Also, in some cases an author may mention or even promote a product or service in his or her book.  This can create an embarrassing situation for the publisher and can lower the author’s credibility if it is later discovered that the author had some connection to that product or service.  Accordingly, particularly for professional, technical or other similar nonfiction works, a publisher may want to require the author to disclose any relationship which the author has with the manufacturer or distributor of any product or service cited by the author in the work.  

Out of Print/Reversion of Rights

In the days of print publication and large print runs, it was usually easy to determine when to place a work out of print.  As long as copies remained in the warehouse, the publisher would continue to offer those copies for sale, thus keeping the work in print.  As the stock of inventory dwindled, if it was apparent that the book had essentially run its course, the publisher would not reprint, as reprinting usually had to be done in quantities of at least 1,000 copies or more.  Once the existing inventory was exhausted or nearly exhausted, the publisher would declare the work out of print and the rights would revert to the author.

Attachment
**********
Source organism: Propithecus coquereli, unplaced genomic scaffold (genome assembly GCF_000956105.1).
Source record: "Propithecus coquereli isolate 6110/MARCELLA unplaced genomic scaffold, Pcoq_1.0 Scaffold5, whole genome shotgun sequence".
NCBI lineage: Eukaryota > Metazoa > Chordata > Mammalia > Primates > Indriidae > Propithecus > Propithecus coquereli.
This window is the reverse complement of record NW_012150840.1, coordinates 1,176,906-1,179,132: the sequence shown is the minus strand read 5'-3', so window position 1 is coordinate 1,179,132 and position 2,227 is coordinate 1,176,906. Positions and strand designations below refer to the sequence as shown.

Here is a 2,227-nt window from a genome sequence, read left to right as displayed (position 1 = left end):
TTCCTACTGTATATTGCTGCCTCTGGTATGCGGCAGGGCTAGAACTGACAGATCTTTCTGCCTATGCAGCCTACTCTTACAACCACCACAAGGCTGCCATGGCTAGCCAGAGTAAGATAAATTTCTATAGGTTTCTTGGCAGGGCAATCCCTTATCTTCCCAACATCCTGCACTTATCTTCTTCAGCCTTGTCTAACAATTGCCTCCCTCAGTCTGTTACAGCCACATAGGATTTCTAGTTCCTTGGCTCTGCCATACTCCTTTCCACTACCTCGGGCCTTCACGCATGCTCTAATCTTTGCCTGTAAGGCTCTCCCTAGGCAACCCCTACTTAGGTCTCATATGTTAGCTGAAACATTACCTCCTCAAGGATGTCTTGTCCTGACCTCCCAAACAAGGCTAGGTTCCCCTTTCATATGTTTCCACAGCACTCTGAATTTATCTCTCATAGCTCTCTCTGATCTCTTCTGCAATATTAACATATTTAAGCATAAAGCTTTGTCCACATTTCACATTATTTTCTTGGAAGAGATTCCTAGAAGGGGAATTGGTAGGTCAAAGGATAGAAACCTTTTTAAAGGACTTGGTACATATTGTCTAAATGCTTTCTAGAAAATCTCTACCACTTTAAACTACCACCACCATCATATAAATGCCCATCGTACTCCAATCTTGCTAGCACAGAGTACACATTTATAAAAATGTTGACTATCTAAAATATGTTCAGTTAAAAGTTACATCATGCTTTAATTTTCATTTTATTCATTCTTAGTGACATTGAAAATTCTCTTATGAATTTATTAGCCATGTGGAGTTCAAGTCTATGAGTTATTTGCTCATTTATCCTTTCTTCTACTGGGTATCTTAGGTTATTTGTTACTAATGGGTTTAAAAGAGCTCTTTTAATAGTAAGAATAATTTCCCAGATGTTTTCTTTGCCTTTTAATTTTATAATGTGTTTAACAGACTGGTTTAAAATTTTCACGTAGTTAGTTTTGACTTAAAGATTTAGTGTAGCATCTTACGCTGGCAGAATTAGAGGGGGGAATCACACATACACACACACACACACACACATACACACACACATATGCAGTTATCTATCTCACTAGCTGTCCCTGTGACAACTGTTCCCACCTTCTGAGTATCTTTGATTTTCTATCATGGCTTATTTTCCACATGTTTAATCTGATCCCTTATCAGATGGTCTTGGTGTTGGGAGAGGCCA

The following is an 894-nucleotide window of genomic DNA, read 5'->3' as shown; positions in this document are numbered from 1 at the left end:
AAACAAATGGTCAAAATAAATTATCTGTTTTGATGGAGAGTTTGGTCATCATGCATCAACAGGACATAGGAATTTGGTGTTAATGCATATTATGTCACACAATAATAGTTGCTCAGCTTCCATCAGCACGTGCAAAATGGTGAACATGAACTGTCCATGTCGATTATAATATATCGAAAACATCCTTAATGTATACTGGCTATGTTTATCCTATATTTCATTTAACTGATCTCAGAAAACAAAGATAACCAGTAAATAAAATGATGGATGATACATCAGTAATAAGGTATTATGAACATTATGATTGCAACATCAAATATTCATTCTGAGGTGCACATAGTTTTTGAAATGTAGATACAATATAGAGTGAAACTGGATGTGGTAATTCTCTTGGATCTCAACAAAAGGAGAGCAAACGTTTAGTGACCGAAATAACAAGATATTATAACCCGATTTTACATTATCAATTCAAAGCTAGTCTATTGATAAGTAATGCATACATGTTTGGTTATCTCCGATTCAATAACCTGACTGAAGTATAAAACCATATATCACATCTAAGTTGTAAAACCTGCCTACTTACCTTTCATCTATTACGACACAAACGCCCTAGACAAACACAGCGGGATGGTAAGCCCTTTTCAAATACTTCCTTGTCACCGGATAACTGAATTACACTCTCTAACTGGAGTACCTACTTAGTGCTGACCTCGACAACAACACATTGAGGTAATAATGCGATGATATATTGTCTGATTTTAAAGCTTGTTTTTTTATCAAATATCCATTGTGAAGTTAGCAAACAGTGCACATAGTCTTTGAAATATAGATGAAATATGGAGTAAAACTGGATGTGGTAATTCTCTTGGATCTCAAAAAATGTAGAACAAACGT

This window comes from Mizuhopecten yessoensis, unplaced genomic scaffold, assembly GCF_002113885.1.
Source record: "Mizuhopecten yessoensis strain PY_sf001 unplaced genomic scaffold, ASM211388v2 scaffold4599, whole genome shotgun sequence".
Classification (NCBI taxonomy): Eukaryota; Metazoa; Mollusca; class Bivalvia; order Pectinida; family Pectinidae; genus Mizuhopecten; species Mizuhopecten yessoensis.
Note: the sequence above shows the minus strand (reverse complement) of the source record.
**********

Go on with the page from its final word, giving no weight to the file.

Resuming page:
Changes in technology and distribution formats have altered this picture.  Today it is possible to print limited numbers of copies using print-on-demand technology, and once a digital file has been created an e book will always remain in inventory and available for sale.  In light of these changes, many authors are demanding that publishing agreements provide for termination and reversion of rights to the author if sales of the work fall below a specified level for two consecutive accounting periods.

This is a reasonable request, and one that most publishers are willing to agree to, but publishers should consider the following:

Author Publicity

As a general rule, publishers welcome and encourage an author’s efforts in promoting a work.  However, in an age of constant and instantaneous social media, an author may post or tweet something that interferes with the publisher’s publicity plans.  For example, there may be cases where the publisher does not want to release (or, in the case of a licensed work, is not authorized to release) any information about a work until a certain date, or wants to limit initial promotional efforts to certain target markets.  If this is a concern, the agreement should include a provision restricting any announcements, press releases or publicity for the work by the author, including by social media or the author’s blog or website, or requiring that the publisher approve any such announcements, releases or other publicity in advance.

The publishing world is not static, and publishers should periodically evaluate their house agreements to ensure that those agreements continue to meet their current and anticipated future business model.